Apr 2013 | | Comments
A group of female toymakers is on a mission to help develop future women leaders in careers dominated by men.
And they’re doing it by promoting toys that require the imagination and critical thinking skills of science, technology, engineering and math, otherwise known as STEM.
Play is a child’s work
Through creative play, children discover what they want to be when they grow up. The trouble is gender stereotypes often get in the way, dictating how a girl should play (girls play with dolls) as opposed to a boy (boys build with erector sets and Tinker Toys). Whether it’s intentional or not, this customary pattern of rules weaved into our society limits a child’s future career choices to fields that are considered “appropriate” for their gender.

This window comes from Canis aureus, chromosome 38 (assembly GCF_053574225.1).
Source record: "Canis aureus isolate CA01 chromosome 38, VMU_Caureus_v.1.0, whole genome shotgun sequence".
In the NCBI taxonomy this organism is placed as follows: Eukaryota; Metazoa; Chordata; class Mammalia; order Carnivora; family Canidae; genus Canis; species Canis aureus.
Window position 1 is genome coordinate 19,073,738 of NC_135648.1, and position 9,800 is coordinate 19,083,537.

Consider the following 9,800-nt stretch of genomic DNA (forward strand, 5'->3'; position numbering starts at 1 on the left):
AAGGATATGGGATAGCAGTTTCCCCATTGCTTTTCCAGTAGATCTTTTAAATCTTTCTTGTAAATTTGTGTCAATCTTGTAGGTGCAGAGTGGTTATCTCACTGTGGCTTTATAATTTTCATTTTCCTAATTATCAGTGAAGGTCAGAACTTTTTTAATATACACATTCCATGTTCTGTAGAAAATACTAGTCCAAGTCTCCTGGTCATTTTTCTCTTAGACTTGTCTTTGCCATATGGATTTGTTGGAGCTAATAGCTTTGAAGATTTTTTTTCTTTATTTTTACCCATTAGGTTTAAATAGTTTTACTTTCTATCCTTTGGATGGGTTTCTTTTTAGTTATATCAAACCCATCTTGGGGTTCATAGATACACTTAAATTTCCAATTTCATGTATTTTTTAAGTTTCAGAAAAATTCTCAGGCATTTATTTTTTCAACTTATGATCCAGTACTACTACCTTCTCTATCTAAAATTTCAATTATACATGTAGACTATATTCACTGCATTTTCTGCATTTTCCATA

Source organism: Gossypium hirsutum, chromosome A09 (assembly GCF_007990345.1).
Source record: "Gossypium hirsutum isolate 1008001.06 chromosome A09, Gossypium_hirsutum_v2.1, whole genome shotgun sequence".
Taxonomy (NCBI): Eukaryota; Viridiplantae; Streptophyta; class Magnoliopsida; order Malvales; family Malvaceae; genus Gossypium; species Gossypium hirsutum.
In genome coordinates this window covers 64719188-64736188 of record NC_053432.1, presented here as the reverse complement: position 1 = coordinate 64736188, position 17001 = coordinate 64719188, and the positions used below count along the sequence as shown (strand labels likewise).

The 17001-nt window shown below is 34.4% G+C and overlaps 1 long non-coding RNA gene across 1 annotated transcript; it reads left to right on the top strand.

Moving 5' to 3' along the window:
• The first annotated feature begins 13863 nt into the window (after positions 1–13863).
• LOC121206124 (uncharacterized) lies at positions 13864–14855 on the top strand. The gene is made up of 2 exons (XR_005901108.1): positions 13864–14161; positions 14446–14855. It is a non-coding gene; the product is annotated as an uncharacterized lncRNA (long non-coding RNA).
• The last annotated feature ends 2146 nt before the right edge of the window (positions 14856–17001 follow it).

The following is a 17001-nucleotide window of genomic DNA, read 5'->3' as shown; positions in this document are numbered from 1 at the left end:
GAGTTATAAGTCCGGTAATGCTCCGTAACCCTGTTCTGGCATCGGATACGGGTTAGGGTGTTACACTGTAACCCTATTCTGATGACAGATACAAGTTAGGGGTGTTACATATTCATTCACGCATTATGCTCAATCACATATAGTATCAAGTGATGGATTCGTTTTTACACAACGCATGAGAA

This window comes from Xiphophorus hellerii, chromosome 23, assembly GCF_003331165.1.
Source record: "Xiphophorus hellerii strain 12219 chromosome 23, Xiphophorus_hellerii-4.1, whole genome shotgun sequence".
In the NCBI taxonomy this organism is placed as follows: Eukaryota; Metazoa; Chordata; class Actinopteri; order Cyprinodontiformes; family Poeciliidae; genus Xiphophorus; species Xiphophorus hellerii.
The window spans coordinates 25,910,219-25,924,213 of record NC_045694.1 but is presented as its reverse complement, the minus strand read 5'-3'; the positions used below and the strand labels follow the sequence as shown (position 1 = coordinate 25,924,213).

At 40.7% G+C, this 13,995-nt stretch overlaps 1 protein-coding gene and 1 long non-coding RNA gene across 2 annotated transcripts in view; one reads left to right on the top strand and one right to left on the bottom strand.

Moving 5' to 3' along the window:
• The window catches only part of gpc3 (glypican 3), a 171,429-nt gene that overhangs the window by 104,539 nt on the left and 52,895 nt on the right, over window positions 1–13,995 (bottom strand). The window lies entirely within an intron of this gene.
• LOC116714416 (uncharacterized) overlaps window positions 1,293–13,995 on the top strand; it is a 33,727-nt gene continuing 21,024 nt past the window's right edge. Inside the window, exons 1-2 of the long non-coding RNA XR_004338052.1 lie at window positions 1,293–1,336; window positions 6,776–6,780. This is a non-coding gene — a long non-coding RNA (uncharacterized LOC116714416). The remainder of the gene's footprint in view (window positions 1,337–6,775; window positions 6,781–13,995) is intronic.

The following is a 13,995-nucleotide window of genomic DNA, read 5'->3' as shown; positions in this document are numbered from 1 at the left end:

Toymaker Debbie Sterling, a Stanford-educated engineer, can vouch for it. “There are so few girls in engineering, it’s 89 percent male, because of deeply rooted stereotypes that guys are better at math and science,” she says. “But it’s not true. There is a lot of research that shows girls are not as confident in subjects they think boys are better at.”
Shining a light on the problem
A recent study by the Girl Scouts Research Institute concluded that girls are interested in STEM, they just lack the necessary exposure to springboard that interest into a career. Enter the toymakers:
What are some other ways you can get your daughter excited about STEM? Engineer Karen Purcell, author of “Unlocking Your Brilliance” (Greenleaf Book Group Press, 2012), offers these suggestions:
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